Lionel Messi is already rivaling Taylor Swift’s box-office power in the US.
The cost to see Inter Miami play next month is approaching that of clinching a last-minute ticket for Swift on Friday, and that’s even before the Argentine superstar officially joins Major League Soccer.
Tickets for Messi’s potential debut in Miami are going for about $2,600 on average before fees on resale platform SeatGeek Inc., while attending Swift’s Eras Tour costs about $2,625.
There’s no official date for Messi’s debut — the multi-million dollar deal to make him the star of Inter Miami has yet to be finalized. But fans have flocked to the July 21 match-up between Inter Miami and Mexican club Cruz Azul as the most likely date. It’s the team’s first home match after the summer transfer window opens and Messi can switch clubs.
The cheapest ticket available for that match is going for over $950 before fees. Meanwhile, tickets for Miami’s July 4 match against Columbus Crew are available for as little as $29. By one measure it’s pricier than tickets to see last year’s World Cup final. Prices for the most expensive general sale tickets topped off at $1,607, according to Statista.
The surge is a testament to the appeal of Messi, 35, who’s joining a struggling team, which lacks any other star names, although there are reports that former teammates, including Sergio Busquets and Luis Suarez, could also join Inter Miami.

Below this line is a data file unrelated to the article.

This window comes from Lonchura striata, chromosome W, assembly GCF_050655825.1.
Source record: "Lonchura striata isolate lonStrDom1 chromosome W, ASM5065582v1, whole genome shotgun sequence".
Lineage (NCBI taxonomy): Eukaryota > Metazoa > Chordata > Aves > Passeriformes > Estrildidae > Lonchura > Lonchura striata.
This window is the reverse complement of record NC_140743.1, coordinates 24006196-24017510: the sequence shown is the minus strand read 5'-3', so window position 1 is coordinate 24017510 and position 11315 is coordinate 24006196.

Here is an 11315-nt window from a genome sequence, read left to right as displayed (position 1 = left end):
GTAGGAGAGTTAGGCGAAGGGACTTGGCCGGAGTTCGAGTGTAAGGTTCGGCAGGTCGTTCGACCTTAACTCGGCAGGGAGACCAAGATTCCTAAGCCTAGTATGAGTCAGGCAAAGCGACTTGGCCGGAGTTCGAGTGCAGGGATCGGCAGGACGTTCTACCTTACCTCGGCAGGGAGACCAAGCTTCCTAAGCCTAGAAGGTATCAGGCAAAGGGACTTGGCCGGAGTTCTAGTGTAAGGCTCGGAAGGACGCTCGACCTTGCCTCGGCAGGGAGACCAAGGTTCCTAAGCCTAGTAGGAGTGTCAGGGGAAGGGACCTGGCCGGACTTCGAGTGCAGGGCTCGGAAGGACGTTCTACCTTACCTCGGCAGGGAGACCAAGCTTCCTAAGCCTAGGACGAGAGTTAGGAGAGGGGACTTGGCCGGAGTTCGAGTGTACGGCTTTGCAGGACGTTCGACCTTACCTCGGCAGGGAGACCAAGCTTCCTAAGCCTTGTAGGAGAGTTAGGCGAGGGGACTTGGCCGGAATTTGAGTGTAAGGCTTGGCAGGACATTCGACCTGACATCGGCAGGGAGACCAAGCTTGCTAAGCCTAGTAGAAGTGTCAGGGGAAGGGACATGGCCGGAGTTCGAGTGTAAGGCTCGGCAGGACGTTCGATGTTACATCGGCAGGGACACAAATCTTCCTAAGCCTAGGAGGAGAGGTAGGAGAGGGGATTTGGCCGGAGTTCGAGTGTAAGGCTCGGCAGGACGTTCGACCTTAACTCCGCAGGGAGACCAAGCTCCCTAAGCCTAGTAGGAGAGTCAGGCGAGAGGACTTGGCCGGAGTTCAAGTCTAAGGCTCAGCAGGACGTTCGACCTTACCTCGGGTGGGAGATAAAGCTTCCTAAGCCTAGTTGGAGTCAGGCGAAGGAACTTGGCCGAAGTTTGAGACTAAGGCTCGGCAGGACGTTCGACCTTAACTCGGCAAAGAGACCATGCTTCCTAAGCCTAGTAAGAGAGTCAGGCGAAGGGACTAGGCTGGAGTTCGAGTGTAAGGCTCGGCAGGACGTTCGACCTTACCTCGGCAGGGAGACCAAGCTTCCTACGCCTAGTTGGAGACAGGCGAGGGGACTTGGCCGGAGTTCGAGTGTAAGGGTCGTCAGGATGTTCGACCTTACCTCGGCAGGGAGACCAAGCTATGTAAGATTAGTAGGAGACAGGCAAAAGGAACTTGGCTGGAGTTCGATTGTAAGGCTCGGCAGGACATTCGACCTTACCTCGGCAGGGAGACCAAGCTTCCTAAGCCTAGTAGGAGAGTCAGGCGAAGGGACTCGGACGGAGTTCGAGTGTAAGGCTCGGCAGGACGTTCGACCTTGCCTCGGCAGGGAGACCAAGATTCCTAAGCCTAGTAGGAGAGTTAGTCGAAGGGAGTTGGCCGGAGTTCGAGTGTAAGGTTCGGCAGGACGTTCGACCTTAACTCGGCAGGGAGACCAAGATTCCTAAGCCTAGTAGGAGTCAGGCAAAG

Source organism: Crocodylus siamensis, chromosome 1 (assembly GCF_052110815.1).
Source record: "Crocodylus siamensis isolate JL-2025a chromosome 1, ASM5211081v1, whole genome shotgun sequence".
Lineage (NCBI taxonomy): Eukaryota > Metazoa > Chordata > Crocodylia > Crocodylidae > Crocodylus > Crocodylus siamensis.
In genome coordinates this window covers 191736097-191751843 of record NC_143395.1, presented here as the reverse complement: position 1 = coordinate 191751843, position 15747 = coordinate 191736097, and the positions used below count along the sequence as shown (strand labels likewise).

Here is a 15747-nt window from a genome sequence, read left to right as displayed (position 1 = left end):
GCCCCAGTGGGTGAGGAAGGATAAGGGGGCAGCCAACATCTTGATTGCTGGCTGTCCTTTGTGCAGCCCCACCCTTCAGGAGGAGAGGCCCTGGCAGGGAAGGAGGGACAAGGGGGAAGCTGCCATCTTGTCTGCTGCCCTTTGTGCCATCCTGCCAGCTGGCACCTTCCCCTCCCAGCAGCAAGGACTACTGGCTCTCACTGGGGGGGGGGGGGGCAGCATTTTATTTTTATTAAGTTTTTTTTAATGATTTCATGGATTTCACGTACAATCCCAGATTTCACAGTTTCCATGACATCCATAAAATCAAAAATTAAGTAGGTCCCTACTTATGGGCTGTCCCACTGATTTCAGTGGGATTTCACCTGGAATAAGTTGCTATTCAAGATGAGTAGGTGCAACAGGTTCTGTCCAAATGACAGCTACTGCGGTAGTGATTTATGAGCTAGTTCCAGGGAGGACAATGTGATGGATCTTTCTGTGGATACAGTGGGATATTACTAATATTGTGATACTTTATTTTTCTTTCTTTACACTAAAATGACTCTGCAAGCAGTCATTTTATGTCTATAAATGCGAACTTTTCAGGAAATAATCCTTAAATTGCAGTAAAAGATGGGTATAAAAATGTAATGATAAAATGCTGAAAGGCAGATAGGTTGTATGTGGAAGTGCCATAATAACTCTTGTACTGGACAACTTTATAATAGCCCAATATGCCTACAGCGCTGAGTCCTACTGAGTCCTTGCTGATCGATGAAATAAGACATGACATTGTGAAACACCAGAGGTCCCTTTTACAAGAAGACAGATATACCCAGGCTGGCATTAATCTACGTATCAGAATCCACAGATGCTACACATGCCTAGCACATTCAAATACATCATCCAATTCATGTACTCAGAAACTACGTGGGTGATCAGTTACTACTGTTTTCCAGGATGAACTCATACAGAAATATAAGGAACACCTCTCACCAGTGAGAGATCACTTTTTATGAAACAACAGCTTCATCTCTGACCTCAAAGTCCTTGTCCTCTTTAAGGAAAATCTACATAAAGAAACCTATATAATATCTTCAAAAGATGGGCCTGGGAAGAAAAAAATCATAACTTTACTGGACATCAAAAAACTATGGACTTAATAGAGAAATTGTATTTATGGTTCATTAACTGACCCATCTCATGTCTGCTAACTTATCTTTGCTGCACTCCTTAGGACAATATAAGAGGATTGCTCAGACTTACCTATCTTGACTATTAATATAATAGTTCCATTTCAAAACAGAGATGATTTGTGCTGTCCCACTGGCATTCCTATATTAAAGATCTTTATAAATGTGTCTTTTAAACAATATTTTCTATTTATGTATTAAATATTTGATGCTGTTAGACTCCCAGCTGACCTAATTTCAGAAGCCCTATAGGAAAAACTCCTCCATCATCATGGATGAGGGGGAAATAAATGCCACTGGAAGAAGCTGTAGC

The World Cup winner has moved Apple Inc, Adidas AG and David Beckham to come up with a transaction that might make Messi part-owner of the club and give him a share of the revenues he helps generate, all in an effort to bring “La Pulga” to the US.
Of course, there’s one key reason ticket prices to see Messi in Miami have skyrocketed: Limited supply. Inter Miami currently plays at the DRV PNK Stadium (pronounced “Drive Pink”) in Ft. Lauderdale, Florida. It barely holds 18,000 people — compared to a capacity of over 68,000 in Acrisure Stadium in Pittsburgh, where Taylor Swift performs Friday.
Some season ticket holders are considering cashing in.
Daniel Corzo bought a season pass late February as rumors swirled that Messi might come to South Florida. He paid about $400 for standing-room tickets, he said. That now wouldn’t get him halfway to a single ticket in the same section for Messi’s potential debut.
“It’s absurd,” Corzo said. “The craziest part is that all these people are spending all this money for a game Messi might not even play in.”